Music has always been part of my life. Not the melodious tones of a mother singing lullabies or children’s songs-oh, no-Mother couldn’t carry a tune-but the popular, upbeat rhythms of the fifties, as well as the traditional gospel songs performed in churches across the country. Rock of Ages as well as Rock ‘n Roll were part of my musical education.

Because my parents loved to dance, we owned most of the popular 45s of the day and it wasn’t unusual to come home after school and watch Dick Clark’s American Bandstand on the black and white TV, while Mother ironed. I remember lying on the bed in my parent’s bedroom watching the show with my mother positioned just at the edge of my peripheral vision, ironing the clothes and tapping her toes. In addition to the newest stars being showcased on Bandstand, we listened to Buddy Holly, the Ames Brothers, Peggy Lee, Frank Sinatra, Dion and as always, the King-Elvis, himself. The night Elvis was on the Ed Sullivan Show, the four of us-Mother, Daddy, Sissy and me gathered around the television set and watched history being made. While some parents, I am certain, shielded their children from the gyrations of the boy from Memphis, my parents were teaching us how to Shake, Rattle and Roll.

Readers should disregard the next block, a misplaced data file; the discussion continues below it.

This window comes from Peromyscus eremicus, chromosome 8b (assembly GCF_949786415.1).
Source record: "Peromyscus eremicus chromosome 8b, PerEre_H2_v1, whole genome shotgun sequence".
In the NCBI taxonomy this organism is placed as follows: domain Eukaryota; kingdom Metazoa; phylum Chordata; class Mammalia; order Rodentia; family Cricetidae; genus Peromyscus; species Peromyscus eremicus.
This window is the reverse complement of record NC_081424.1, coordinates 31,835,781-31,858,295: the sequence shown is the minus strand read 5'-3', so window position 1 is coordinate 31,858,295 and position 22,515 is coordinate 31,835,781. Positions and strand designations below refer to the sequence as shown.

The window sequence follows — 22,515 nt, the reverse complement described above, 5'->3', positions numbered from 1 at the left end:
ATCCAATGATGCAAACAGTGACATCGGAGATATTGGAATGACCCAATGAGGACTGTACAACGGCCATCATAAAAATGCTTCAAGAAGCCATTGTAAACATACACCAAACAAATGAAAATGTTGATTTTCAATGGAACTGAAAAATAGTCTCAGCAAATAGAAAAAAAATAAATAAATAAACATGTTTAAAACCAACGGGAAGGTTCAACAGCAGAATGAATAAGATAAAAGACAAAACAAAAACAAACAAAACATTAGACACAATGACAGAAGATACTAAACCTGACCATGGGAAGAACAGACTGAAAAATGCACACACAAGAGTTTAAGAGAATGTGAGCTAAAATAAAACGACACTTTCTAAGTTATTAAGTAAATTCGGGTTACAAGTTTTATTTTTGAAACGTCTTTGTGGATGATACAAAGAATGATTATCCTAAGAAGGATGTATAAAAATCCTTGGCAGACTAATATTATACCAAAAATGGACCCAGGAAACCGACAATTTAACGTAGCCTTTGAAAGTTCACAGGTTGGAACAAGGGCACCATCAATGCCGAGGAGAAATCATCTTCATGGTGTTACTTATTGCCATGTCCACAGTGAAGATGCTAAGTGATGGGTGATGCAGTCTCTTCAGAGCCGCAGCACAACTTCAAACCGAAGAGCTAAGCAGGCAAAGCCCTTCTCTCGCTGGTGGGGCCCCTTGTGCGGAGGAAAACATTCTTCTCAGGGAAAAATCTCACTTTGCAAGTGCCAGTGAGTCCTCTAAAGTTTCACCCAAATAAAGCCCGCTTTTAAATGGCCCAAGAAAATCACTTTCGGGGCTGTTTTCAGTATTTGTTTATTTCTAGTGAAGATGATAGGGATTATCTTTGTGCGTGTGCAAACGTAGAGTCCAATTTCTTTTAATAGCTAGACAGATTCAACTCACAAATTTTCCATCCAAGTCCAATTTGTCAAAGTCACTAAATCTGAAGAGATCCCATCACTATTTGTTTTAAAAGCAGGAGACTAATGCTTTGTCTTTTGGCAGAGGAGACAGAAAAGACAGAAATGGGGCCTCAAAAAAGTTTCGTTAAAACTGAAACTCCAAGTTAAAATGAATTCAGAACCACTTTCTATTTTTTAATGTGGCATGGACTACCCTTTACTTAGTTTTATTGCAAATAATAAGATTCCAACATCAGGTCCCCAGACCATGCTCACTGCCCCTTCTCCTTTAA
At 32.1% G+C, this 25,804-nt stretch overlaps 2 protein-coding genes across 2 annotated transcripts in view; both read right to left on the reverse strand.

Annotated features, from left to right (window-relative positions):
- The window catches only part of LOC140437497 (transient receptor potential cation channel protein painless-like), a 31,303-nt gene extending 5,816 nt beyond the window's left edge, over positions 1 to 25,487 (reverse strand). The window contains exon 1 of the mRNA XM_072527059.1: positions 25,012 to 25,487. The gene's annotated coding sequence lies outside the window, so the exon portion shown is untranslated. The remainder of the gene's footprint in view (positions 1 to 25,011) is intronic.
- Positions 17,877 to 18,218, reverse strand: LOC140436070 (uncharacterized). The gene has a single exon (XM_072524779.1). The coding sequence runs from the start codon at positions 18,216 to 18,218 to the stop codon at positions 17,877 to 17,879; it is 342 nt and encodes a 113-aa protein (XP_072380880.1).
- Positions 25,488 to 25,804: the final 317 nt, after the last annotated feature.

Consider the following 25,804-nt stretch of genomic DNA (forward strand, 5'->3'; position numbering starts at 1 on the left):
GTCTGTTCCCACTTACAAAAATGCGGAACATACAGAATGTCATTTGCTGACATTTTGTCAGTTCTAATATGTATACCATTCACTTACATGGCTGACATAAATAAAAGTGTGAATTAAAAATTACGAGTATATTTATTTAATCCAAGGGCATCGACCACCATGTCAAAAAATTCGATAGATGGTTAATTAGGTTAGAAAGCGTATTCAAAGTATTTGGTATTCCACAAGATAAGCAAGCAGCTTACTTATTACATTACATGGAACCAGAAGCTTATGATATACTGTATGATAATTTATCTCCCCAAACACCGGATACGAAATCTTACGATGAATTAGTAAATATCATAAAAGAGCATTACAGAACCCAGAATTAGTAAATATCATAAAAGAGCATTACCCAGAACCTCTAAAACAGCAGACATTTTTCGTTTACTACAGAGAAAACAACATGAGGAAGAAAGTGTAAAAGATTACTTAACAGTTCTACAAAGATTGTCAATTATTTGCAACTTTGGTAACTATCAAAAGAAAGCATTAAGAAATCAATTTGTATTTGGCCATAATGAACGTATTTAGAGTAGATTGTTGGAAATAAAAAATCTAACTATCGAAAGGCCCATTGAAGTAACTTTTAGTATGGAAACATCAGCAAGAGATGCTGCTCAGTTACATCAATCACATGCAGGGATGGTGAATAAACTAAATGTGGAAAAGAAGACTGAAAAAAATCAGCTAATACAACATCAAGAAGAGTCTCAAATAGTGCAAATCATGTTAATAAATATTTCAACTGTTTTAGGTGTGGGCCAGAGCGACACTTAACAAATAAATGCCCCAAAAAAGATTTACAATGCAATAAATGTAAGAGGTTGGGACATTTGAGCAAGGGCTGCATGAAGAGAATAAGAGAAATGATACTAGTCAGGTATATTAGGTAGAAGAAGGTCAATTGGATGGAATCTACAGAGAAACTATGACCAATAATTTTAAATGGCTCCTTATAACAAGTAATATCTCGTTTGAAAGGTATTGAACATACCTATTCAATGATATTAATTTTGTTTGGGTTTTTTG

Along with Elvis, was the ever controversial Jerry Lee Lewis, whose rising star catapulted after his appearance of the Steve Allen Show in 1957. Sometime in that same period and after the introduction of his signature song, Great Balls of Fire, Jerry Lee Lewis performed in our southern Indiana town of Evansville at the Armory.

Alice and Festus, a young couple from Tennessee who lived across the street from us, knew Jerry Lee and invited the four of us to the concert.  It was my very first concert, and although I knew little about him, Mother and Daddy were very excited for the opportunity to see “The Killer” live, and on stage.

At the concert, while we watched from wooden folding chairs in our front row seats, Jerry Lee mesmerized the crowd with his talent, his connection to the audience and  his wild and fierce banging of the piano keys. His red, curly hair wrapped around his face and when he pushed back his piano bench to play Great Balls of Fire, the audience went wild.

Unlike some memories, I remember his performance quite vividly, but more importantly, I remember when we went back stage to meet “The Killer” in person. Introduced by our neighbors, Jerry Lee leaned down and held out his hand to Sissy and me and said what a pleasure it was to meet us.  We weren’t fully in tune with his bad boy celebrity status, but the occasion certainly felt momentous and important to two little girls. And, from that point on there was always a Whole Lotta Shakin’ Goin’ On in the Strange house. Care to dance?